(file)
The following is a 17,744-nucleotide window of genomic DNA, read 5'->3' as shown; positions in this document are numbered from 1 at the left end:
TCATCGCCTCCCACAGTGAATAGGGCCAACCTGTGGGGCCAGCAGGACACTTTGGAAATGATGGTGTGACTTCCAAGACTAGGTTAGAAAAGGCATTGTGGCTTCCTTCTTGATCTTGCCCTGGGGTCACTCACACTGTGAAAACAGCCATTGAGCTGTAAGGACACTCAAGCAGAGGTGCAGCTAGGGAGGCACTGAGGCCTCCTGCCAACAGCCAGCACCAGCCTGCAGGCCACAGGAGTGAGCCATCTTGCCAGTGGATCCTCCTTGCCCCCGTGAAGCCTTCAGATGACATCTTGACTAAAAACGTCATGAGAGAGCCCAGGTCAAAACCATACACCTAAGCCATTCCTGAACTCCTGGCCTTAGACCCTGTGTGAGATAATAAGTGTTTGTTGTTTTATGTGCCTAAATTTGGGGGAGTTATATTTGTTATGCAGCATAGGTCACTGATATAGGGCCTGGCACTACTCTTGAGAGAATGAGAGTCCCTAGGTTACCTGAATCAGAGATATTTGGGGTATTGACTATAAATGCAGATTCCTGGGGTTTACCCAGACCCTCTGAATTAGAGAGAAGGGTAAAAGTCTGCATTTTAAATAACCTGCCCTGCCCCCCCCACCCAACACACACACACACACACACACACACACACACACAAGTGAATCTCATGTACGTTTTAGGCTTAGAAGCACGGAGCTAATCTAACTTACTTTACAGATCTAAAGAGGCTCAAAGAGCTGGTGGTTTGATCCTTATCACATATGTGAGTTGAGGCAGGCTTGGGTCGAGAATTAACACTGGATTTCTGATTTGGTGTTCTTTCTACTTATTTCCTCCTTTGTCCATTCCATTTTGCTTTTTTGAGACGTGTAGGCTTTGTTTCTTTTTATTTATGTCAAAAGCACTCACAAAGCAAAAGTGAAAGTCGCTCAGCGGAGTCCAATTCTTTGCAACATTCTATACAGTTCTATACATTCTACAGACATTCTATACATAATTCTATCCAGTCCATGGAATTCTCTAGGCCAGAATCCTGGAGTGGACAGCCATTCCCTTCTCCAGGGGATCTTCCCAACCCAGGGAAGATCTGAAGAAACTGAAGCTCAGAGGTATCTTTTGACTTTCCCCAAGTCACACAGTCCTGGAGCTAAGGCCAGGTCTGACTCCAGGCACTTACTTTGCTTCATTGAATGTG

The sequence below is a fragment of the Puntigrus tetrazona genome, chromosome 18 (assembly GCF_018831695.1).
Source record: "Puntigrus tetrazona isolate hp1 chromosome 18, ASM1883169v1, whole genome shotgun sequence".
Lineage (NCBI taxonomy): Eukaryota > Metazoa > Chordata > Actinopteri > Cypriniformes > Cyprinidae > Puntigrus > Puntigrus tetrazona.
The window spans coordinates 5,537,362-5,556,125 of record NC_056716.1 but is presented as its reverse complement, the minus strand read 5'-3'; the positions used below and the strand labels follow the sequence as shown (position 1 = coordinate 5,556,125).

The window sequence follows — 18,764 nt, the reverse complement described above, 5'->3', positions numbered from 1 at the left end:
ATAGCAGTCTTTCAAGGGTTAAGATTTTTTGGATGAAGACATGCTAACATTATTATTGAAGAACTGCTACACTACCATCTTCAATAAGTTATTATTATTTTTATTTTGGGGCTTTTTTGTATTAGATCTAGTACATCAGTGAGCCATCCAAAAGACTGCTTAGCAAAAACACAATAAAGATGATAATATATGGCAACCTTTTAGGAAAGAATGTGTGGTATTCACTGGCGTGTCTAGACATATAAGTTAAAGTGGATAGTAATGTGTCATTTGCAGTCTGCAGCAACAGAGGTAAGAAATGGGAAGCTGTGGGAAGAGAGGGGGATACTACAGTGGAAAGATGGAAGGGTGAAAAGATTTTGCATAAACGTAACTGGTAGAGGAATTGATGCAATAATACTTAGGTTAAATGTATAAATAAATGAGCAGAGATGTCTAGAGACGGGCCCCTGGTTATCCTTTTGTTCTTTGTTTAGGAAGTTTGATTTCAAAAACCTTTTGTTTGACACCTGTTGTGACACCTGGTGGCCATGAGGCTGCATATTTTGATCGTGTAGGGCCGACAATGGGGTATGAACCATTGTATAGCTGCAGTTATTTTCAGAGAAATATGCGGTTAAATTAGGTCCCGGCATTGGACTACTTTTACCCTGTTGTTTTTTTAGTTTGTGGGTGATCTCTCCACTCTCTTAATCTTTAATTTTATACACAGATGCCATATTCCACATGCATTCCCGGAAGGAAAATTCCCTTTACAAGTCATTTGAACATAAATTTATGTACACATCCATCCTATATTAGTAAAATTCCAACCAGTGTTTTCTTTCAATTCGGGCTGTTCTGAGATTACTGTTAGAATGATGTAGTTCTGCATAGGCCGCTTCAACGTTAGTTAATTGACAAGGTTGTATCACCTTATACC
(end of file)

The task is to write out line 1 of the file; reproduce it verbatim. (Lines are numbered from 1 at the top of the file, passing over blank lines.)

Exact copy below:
The following is a 17,744-nucleotide window of genomic DNA, read 5'->3' as shown; positions in this document are numbered from 1 at the left end: